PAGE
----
Christopher Gerrard et al.
Oxbow Books, £20
ISBN 978-1785708473
Review Warren Bailie

The discovery in 2013 of an assemblage of human remains from Palace Green, in the shadow of Durham Cathedral, led to wider research to retrace the lives of Scottish soldiers following the Battle of Dunbar in 1650 (see CA 308).

This book is a prime example of how combining historical, genealogical, and archaeological research can bring to life the individuals represented in an archaeological assemblage. Each discipline on its own can only provide glimpses into our past, but brought together they can provide much more vivid representations.

The research for this book demonstrated the use of currently available scientific techniques to draw as much information as possible from the assemblage. This included the usual analysis of the skeletal remains for trauma and pathologies, but also included analysis of the dental tartar for evidence of health and diet, analysis of dentine to reconstruct dietary life-histories, and the targeting of bone protein to establish signs of scurvy during the life of some individuals. A facial reconstruction of one of the better-preserved individuals was also possible.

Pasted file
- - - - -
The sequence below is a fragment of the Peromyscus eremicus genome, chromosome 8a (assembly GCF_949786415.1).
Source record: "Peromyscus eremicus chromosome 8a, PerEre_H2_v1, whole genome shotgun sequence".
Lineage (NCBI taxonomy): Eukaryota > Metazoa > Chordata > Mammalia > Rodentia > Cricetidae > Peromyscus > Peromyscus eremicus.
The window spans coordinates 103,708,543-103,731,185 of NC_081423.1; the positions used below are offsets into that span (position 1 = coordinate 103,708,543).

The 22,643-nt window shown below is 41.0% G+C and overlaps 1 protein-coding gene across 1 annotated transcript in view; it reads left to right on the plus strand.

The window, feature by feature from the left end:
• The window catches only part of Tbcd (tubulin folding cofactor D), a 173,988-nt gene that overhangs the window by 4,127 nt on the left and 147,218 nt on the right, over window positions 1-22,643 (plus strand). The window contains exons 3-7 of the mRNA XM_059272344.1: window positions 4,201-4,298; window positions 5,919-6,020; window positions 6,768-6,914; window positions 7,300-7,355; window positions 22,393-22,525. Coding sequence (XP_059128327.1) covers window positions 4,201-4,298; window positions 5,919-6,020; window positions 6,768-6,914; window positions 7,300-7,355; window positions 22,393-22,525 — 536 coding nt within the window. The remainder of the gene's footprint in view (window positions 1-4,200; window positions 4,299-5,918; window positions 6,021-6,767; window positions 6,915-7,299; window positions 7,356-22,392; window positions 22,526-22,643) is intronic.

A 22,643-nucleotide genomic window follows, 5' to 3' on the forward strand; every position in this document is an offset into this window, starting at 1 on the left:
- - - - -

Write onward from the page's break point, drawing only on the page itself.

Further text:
The isotope analysis identified possible origins of the men, and the refinement of the dating using Bayesian analysis provided greater certainty that their deaths were contemporary with the Battle of Dunbar. The analysis of the skeletal remains has provided a new insight not only into the health, nutrition, and lifestyle of these individuals, but also the wider population of 17th-century Scotland and northern England.

This approach is, unfortunately, only possible for relatively recent human remains, assisted as it was by genealogical research undertaken by Americans in search of their Scottish origins. Had it not been for the genealogical work, the links with New England (and other destinations) and indentured Scots following the battle would have been all the more tenuous. Included in this book is a comprehensive record of named individuals and, in many cases, a detailed account of their new lives abroad.

It is a fascinating example of how a multidisciplinary approach can benefit the historian, genealogist, and archaeologist alike. An all too rare opportunity.  

This review appeared in CA 349.

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